Significant spatial yield variations are known to exist in cornfields with different soil types, topsoil depth, and other variables. Similarly, variations might also be found among the highly valued chemical components (oil, protein, and starch) in corn kernels due to local differences in soil type, fertility, acidity/pH, organic matter, etc. This study quantified the spatial variability of protein, oil, and starch content of corn from two conventional cornfields and two high-oil cornfields. Whole ears were harvested by hand from 20 to 40 randomly selected locations within each field. A differential global positioning system (DGPS) receiver recorded the location of each collection site. Samples were also collected from hauling vehicles with a segmented probe prior to transport from the field and from the grain stream as trucks were unloaded. A NIRSystems ® 6500 near-infrared reflectance instrument was used to measure the protein, oil, and starch concentration of each sample collected. Yield maps were plotted for each type of corn along with protein, oil, and starch variation. Results showed large variations between the conventional and high-oil cornfields. Slight variations were found between truck probe samples from the same field. Oil content was more variable than protein or starch. Probe samples appeared to provide the most representative results. Segregation of grain based on average values of components in hauling vehicles appeared to be feasible. The oil concentration between truck hoppers was significantly different and could be used for binning corn of different concentrations. However, segregation on the combine during harvest does not appear to be feasible due to the large variations that occurred within fields at the same location. For example, the oil concentration of individual ears varied between 1 and 7 percentage points at the same location within the field.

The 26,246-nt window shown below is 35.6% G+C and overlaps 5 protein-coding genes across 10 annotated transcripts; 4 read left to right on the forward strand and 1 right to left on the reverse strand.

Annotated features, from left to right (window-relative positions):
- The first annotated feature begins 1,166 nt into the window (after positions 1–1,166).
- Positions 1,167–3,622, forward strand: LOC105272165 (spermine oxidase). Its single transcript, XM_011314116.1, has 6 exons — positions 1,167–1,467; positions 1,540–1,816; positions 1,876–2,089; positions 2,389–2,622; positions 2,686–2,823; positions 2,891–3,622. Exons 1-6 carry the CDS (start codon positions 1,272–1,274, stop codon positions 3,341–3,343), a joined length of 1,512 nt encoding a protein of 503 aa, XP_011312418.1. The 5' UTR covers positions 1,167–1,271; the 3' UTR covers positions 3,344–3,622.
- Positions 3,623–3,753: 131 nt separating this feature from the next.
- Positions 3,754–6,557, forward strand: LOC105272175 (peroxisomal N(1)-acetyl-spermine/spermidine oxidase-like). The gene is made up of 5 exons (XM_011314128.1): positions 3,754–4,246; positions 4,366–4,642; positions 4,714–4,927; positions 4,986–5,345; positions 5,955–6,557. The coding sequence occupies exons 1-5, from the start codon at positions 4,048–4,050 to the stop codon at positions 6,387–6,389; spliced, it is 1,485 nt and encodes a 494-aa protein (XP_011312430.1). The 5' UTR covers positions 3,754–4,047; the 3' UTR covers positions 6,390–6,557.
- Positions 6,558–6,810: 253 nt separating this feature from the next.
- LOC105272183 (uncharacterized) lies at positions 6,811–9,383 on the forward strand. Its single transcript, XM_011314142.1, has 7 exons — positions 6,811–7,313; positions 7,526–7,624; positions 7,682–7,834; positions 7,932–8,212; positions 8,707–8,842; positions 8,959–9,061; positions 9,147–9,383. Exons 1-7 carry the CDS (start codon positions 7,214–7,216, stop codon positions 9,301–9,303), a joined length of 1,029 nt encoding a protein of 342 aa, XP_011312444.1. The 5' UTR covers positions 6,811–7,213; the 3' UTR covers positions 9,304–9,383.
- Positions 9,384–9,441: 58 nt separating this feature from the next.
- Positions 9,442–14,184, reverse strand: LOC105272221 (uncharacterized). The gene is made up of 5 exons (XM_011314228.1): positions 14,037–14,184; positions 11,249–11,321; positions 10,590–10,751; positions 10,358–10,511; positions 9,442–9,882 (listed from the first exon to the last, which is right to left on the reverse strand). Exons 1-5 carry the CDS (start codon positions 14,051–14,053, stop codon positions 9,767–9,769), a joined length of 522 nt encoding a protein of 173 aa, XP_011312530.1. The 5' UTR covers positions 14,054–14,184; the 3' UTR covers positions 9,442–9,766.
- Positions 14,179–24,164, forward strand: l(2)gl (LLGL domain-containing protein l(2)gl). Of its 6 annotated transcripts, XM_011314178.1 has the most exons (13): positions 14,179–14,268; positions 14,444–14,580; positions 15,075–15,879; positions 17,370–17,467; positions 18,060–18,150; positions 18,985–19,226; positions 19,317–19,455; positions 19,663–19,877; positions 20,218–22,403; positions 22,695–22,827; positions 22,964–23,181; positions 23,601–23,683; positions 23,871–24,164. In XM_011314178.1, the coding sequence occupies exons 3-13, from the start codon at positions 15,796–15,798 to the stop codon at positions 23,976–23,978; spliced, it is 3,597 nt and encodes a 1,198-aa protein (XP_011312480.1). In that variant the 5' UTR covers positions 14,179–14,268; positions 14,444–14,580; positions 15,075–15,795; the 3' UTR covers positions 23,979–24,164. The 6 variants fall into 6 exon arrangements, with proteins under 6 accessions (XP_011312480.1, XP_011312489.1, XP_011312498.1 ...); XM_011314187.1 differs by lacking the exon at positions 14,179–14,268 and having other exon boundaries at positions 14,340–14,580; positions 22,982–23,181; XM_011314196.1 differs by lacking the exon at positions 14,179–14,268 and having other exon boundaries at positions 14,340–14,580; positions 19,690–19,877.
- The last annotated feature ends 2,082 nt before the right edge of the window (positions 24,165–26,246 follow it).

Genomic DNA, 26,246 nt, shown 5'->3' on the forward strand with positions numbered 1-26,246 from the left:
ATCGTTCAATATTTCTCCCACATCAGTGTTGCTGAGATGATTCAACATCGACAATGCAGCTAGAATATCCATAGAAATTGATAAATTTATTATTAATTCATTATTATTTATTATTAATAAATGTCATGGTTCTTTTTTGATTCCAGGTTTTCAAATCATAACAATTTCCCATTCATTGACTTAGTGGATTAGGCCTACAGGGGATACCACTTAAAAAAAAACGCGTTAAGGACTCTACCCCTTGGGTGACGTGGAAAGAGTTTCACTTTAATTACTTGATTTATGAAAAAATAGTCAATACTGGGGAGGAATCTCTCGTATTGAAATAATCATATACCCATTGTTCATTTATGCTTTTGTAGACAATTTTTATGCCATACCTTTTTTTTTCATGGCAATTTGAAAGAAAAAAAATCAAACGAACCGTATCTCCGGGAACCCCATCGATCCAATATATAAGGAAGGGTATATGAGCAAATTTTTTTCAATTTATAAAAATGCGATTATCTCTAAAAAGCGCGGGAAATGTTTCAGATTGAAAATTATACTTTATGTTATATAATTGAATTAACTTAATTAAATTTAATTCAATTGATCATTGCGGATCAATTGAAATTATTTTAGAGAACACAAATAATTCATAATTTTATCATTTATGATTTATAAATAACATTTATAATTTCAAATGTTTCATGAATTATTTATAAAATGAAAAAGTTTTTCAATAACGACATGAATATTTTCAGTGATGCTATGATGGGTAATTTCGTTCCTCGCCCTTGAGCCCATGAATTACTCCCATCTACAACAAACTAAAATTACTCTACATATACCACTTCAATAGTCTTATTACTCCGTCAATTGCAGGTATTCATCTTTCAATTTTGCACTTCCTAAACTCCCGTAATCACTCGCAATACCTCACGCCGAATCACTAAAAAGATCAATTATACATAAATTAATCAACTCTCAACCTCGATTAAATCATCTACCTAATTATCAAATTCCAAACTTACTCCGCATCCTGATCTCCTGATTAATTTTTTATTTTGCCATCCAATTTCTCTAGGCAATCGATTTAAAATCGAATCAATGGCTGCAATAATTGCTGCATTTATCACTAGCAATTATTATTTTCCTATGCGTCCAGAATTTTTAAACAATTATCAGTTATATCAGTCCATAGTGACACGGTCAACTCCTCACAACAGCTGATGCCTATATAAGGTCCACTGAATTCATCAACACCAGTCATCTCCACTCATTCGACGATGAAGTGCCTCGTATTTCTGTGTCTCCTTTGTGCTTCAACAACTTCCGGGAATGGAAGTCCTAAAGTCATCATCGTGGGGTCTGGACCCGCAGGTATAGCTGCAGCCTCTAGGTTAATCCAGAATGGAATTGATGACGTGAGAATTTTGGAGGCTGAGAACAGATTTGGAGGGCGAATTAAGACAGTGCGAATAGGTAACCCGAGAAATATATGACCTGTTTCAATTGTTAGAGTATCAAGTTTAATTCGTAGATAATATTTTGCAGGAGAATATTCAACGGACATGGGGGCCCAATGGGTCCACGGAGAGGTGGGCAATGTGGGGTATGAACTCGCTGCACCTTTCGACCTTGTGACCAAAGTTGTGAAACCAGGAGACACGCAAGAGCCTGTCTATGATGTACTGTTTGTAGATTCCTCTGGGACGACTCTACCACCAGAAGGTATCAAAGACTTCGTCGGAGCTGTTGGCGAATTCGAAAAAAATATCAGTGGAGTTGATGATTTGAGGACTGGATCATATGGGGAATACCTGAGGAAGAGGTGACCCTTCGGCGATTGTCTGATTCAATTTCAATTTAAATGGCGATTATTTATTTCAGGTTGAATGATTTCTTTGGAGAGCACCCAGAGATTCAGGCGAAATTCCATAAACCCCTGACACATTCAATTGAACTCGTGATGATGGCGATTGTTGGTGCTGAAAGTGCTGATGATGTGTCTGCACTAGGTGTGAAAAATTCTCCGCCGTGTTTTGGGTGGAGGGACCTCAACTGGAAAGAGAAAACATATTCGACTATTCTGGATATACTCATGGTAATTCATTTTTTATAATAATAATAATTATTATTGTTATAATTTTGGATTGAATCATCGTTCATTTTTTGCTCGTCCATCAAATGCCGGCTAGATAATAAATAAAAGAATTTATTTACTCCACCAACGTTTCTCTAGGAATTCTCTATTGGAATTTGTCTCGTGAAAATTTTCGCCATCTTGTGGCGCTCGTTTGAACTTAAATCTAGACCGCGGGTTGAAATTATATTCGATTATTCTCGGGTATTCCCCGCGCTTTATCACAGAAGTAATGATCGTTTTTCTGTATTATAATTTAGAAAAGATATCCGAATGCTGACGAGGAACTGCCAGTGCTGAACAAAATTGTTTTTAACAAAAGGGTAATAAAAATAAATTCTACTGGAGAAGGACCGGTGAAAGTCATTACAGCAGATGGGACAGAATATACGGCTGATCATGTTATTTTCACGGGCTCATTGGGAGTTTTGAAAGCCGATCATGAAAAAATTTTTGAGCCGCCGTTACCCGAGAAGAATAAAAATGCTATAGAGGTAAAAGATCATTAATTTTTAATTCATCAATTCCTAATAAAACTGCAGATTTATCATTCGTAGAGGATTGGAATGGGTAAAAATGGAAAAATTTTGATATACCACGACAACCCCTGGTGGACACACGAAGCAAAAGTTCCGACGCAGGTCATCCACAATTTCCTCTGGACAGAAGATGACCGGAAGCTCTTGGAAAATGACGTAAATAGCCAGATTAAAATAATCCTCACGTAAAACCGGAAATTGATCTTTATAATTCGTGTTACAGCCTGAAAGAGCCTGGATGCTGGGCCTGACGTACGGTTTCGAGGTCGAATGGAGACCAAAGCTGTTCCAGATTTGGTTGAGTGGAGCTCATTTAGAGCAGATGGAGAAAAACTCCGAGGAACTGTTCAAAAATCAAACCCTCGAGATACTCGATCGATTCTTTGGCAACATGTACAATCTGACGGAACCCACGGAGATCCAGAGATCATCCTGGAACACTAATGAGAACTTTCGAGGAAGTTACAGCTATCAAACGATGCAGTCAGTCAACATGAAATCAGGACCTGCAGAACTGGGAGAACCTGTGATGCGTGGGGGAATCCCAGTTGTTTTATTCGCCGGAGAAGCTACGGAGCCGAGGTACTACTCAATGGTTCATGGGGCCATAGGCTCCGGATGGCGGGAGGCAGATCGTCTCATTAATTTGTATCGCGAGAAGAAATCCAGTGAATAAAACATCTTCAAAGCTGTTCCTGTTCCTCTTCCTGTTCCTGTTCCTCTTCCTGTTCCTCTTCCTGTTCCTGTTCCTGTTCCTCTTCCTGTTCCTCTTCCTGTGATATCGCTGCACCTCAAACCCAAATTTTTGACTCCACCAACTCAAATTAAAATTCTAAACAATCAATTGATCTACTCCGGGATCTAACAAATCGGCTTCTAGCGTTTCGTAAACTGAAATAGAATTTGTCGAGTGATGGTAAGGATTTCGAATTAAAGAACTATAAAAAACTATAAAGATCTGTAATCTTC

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Published in Applied Engineering in Agriculture, v. 21, issue 4, p. 619-625.

© 2005 American Society of Agricultural Engineers

The copyright holder has granted the permission for posting the article here.

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Partial financial support was provided by grants from the Kentucky Corn Growers Association and from USDA-CSREES Precision Agriculture: Development and Assessment of Integrated Practices for Kentucky Producers.